Flash Fiction Challenge: Runner 2

You know the drill by now. The Terribleminds Flash Fiction Challenge for this week is dealer’s choice with a twist, you couldn’t finish the story.

I’ll be quite curious to see what Chuck has in mind (and who’s story I get to finish next week).

As far as unfinished stories go, my mind is still mulling over the Ragnar Florida Keys relay I did last weekend. So that’s what I went with. Here’s my (somewhat) fictionalized account of…

Runner 2

Thomas didn’t know how long he had been running; but he knew it was longer than he’d intended. There was a watch at his wrist that could tell him. But he wouldn’t look. Not yet. Looking was weakness. Looking would make the process take even longer.

His headlamp had run out of batteries at least a mile back, releasing him from the tunnel vision it provided. The moon hadn’t yet risen; the darkness of the swamp around him was absolute. The sky was distractingly cluttered. Far from the pinpricks of starlight that he usually saw, there were great swaths of cloudy stellar light, filling in the spaces between. He kept glancing up, knowing that he needed to keep all his attention on the trail; but doing it anyway.

The trail was as long before him as it was behind. The canal he ran along one of the seemingly thousands of nondescript channels carved into the Southern Florida landscape, scars care of the Army Corp of Engineers. When they told him he would be running in the swamp, he’d expected fetid mangroves and squelching loam underfoot.

Instead, Thomas’ shoes crunched on the loose gravel, his ankles rolling with each step, daring him to lose focus. His mouth was a straight line as he made corrections and forced himself to not speed up. More speed would send him to the ground. A wall rose up to his left, probably the spill dirt left behind by the cutting of the canal, now covered in scrubby trees and anemic grass.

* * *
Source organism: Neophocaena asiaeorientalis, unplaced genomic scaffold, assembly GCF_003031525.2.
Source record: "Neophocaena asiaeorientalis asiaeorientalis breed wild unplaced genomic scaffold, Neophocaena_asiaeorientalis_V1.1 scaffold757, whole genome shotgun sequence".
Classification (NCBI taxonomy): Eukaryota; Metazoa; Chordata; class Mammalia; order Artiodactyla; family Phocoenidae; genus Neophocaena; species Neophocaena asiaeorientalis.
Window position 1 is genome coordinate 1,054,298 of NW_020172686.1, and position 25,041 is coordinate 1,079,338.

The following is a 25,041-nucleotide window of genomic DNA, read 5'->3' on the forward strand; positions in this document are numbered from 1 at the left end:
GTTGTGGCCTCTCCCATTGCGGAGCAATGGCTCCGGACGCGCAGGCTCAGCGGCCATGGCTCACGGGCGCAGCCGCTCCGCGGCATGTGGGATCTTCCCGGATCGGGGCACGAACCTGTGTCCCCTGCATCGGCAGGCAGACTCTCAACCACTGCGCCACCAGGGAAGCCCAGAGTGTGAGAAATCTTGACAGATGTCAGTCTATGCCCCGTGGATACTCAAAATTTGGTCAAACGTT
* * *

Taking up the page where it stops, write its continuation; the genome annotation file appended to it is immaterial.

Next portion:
He could hear soft splashes in the canal, alligators most likely. If he had his lamp he could pick them out by the red pinpricks of their glowing eyes. At least that part of the fantasy was real. Now that he was in the middle of it, however, he was thankful for the darkness. With no assistance for miles ahead or behind, it was better not to know.

He should have been there by now. There was a checkpoint. A van. Safety in numbers. As much as he willed it to appear in front of him, nothing did. The horizon remained unspoiled by the spill of floodlights.

His legs ached in places that he didn’t think he even used. The muscles in his thighs were knotted rope, pulled so tight they would snap with a sharp tug.

He kept his ears pricked for the sound of pursuit, heavy breathing and grunting as another tried to match Thomas and overtake him, coaxing their body along to speeds they were not used to. The road behind stayed silent, contributing to the growing certainty that Thomas nurtured in his gut. He was lost. Somehow, in the breakneck rush to get out of the van and accept the baton from his teammate, he had lost his way and ended up, impossibly, on another path.